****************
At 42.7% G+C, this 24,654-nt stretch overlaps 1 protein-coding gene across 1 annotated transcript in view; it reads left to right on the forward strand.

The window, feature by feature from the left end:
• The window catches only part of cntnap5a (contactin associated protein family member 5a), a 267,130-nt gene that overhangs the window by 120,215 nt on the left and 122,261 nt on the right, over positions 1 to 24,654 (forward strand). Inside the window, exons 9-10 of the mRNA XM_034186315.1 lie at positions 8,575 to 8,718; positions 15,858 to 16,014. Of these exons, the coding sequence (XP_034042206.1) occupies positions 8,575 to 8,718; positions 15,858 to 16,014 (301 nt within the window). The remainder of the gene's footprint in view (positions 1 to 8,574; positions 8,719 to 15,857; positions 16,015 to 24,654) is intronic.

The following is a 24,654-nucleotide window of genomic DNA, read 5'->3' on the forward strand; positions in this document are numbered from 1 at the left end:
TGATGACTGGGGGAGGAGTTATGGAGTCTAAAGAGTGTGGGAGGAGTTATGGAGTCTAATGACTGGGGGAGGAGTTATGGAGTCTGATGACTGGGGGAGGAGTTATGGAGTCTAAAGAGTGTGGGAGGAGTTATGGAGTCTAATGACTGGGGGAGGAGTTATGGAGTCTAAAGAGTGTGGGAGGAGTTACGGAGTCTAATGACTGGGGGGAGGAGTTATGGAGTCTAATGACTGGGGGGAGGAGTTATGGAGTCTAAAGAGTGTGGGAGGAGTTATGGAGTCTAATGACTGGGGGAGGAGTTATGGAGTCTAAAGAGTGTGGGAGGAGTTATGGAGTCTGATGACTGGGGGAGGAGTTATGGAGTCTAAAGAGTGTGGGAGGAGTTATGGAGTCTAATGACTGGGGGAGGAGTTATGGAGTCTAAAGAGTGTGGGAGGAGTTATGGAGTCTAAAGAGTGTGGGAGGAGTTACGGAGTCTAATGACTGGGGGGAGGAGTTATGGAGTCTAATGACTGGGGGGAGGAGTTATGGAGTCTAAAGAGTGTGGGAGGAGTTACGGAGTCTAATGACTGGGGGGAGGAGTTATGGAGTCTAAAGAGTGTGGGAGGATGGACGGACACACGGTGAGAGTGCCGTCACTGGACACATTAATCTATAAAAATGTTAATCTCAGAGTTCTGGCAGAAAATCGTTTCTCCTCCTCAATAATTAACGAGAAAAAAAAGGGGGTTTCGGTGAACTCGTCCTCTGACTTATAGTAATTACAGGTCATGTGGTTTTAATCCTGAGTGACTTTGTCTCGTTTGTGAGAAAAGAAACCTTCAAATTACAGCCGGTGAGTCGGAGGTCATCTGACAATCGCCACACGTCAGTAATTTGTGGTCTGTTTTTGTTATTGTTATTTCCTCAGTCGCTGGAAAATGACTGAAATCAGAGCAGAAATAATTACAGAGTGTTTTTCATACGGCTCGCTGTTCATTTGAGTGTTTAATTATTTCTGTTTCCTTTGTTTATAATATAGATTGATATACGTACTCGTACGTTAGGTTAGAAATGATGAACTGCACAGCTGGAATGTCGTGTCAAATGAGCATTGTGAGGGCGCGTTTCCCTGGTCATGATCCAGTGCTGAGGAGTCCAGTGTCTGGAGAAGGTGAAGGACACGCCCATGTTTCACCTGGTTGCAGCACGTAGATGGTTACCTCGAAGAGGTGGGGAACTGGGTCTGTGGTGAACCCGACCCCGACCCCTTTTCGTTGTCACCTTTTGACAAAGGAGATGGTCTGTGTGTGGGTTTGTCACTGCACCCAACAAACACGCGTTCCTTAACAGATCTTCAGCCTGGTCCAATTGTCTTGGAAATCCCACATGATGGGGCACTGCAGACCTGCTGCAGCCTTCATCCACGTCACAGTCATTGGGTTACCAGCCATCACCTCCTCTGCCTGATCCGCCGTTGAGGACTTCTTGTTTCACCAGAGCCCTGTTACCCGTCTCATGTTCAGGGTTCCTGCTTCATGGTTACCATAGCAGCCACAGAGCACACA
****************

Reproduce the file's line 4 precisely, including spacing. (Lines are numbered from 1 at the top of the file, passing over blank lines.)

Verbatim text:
The following is a 24,654-nucleotide window of genomic DNA, read 5'->3' on the forward strand; positions in this document are numbered from 1 at the left end: